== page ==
Although, the concurrent use of pre-treatment parasitological surveys with malacological surveys, and GPS enabled the detection of specific micro-geographical sites responsible for S. haematobium transmission in this area with a complex network of water sources, this was not apparent in the analysis of the one-year re-infection data. At one-year the majority of children were not infected. Therefore, under the current force of infection of, urogenital schistosomiasis occurring in the village observation of the spatial influence on re-infection was not possible, and it depended on collective exposure to S. haematobium infection over several years. Therefore, in endemic areas where transmission is low, or that have received several rounds of chemotherapy with praziquantel, parasitological and GPS surveys alone may be insufficient to detect on-going transmission sites, and detailed malacological surveys may be required.

Conclusions

Our study shows that malacological surveys with cercarial shedding combined with GPS data detected variation among different water sources in the transmission of S. haematobium with children living in households near to ponds with high B. nasutus populations having the highest prevalence of infection. This approach can help determine specific transmission sources that exist within a complex transmission network for enhancement of targeted control strategies. The current commended schistosomiasis control initiatives adapted in many endemic countries as per WHO guidelines [21], rarely break the transmission of schistosome parasites within the endemic human communities, new and integrated interventions are required and predictors of transmission in local settings are required to best target these integrated interventions [3033]. Subsequent studies are needed, combining the use of GPS data in identification of specific transmission sources across areas with differing transmission patterns, in order to validate the breadth of applicability of this approach. Additionally, upon identification, in-depth malacological studies may be required to determine further key aspects of transmission such as seasonality, if targeted malacological control interventions, in combination with the current preventative chemotherapy interventions, are to help the move towards schistosomiasis elimination.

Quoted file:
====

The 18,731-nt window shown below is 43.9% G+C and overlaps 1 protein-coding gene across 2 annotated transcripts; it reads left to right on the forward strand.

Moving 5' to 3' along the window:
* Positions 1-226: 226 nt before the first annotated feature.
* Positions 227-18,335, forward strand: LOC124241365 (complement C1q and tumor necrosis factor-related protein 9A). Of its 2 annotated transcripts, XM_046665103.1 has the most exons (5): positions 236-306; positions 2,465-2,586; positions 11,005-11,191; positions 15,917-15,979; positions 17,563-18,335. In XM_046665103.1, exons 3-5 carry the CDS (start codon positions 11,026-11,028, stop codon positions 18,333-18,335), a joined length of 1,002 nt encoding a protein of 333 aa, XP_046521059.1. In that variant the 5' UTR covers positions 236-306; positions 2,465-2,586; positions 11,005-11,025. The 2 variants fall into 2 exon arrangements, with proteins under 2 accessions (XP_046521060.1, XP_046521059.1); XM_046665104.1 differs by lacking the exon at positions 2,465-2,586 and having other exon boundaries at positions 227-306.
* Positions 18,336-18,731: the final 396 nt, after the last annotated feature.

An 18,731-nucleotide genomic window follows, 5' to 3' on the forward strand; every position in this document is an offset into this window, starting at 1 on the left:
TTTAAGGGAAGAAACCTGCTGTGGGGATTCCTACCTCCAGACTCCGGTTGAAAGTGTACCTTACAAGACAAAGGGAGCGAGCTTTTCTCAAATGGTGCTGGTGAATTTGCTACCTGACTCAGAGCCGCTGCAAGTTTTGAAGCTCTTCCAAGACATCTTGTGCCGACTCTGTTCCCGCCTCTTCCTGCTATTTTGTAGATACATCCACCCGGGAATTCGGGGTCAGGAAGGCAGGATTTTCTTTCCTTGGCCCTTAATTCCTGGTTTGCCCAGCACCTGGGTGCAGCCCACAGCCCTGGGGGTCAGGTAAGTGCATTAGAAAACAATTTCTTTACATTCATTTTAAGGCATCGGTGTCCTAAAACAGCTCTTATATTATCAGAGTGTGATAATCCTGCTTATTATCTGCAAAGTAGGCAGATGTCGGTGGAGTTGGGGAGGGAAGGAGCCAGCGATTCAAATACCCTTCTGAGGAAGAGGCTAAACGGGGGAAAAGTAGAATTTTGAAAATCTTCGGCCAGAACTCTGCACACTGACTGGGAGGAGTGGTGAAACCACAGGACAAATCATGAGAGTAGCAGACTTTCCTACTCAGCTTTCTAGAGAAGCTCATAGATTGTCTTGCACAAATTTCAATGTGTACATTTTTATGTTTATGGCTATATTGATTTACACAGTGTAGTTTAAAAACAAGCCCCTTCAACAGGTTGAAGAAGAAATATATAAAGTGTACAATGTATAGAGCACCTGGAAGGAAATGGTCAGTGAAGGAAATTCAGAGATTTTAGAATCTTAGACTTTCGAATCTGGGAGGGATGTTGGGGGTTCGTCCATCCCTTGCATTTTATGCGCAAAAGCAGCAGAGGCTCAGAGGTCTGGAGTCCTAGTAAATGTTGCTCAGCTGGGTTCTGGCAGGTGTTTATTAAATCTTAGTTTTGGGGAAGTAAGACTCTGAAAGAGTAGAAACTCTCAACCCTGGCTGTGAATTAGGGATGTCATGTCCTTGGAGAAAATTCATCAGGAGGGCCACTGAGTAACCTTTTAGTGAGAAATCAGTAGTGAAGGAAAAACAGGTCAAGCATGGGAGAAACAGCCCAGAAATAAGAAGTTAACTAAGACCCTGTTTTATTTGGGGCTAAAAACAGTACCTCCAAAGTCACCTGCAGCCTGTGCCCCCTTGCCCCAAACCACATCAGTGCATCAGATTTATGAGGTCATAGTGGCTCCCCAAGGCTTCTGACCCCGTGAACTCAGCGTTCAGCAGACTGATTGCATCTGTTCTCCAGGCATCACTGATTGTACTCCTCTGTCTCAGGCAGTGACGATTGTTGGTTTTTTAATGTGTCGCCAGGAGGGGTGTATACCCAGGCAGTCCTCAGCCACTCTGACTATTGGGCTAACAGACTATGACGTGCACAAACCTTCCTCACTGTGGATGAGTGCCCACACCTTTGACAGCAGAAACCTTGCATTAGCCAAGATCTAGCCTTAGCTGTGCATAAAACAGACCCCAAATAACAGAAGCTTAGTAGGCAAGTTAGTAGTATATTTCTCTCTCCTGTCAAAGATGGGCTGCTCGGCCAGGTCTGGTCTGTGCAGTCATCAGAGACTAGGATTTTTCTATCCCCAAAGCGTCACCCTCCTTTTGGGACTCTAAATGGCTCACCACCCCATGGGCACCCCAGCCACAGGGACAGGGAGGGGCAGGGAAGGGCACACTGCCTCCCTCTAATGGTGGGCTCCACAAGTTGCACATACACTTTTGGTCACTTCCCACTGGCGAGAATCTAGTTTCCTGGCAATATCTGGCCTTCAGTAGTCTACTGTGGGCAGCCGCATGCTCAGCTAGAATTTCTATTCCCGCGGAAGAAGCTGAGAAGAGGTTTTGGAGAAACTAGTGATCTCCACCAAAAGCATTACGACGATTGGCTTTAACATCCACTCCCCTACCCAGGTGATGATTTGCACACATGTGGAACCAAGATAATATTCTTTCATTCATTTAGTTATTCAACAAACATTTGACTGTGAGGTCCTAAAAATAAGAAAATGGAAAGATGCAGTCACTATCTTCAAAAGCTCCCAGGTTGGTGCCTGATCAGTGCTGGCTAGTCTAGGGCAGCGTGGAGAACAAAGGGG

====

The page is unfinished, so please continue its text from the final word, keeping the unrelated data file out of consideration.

Abbreviations

AIC: 

Akaike information criterion

CI: 

confidence interval

GPS: 

Global Positioning System

HBREC: 

University of Cambridge Human Biology Research Ethics Committee

MRCC: 

Medical Research Coordination Committee

NIMR: 

National Institute for Medical Research

OR: 

odds ratio

Rho: 

Spearman’s rank correlation coefficient

WHO: 

World Health Organization

Declarations

Acknowledgements

We thank the teachers and children of Ikingwamanoti primary school for their cooperation and participation in this study. We also thank Shinyanga municipal education officers for allowing the study to take place and Ikingwamanoti village executive officers for their kind support. We gratefully acknowledge Revocatus Alphonce, Philbert Kashangaki, Paulina Ndaboya, Yasinta Sylivester, Sabato Misana and James Kubeja for data collection and help with laboratory work. We thank Henry Kabogo and Kelvin Christopher for administration of water contact questionnaires. Their extensive efforts in data collection and sample examination during field work contributed to the success of this project. We also thank Jamie Ash Croft and Jakub Wawrzyniak for their assistance in visualization of the GIS data.